Best Articles I Wrote (2018 Edition)
I’ve already written up my favorite articles I read this year, and so it is time to talk about my favorite articles that I wrote this year.
I wrote 173 pieces for TechCrunch this year, covering a huge gamut of topics including the rise of China’s technological dominance, enterprise and infrastructure startups, and the changing nature of venture capital. It’s been quite a year!
Without too much ado, here are the top three articles and a couple of honorable mentions.
Subscription is increasingly the default revenue model for software and media, but what happens to consumers when every single service we use requires an annual payment? Subscription Hell, basically. This was a cri de cœur for software developers and media executives to consider the anti-consumer nature of subscriptions, and in a follow-up piece, to consider the high costs of all of these aggregate subscriptions. I think subscriptions are vital for sustainability, but they also have to be aligned with consumer wallets. (1,420 words)
Through a startup called Jobbatical, in-demand and talented workers are increasingly choosing where to work and live based on the amenities that are offered by governments. In the global battle for talent, the governments that do the best in attracting the top experts will see the most economic growth and status increase, which means that mobile talented workers have an unusually strong level of influence on these administrations. Expect to hear more about these changes in 2019. (1,840 words)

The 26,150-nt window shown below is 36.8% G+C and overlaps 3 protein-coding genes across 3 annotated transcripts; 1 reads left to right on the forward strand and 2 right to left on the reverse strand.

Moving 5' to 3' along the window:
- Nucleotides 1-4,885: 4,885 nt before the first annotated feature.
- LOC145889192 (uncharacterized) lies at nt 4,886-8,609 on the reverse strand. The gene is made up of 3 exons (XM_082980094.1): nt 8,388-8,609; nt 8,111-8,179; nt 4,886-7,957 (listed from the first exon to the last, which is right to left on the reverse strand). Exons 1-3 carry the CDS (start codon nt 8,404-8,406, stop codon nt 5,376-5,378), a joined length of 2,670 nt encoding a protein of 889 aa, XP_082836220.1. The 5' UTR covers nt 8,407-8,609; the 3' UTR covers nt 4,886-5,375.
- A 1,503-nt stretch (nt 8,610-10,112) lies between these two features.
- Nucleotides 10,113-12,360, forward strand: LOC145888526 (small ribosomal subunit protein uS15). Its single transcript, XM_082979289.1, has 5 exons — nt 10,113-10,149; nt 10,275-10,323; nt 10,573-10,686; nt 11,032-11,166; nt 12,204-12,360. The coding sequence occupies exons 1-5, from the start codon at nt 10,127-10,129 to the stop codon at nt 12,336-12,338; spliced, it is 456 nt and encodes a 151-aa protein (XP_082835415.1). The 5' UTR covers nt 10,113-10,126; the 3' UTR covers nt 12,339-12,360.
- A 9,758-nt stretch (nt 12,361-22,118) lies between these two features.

This was a retrospective on the deaths of four well-known venture capital funds and what it says about Silicon Valley. A certain era of VC, with big images, audacious ideas, and bold agendas seems to have disappeared, and a new generation of managers is coming to the fore with a much more heads-down approach. That’s a healthy dynamic for the industry, but how long until these lessons are unlearned? (2,280 words)
- HR has lost the trust of employees. Here is who has it now - New HR startups like Bravely are rebuilding HR from the ground up in the wake of sexual harassment and pay scandals that have rocked the profession.
- Algorithmic zoning could be the answer to cheaper housing and more equitable cities - Could machine learning ever help with land use design? An imaginative essay on what computers might be able to do for city planners.
- Programming as craft - An essay on what it means to code in the context of the book The World Beyond Your Head by Matthew Crawford.
- Special Report: New York’s enterprise infrastructure ecosystem - A deep dive into the world of infrastructure startups in NYC.
- Open source sustainability - There are multiple competing business models for open source, and this is a deep dive into the different arguments and incentives behind each.
- SoftBank’s debt obsession - SoftBank may be the loudest name in Silicon Valley today, but Masayoshi Son’s vision is fueled by crazy levels of debt.
Image by Jo Morcom used under Creative Commons.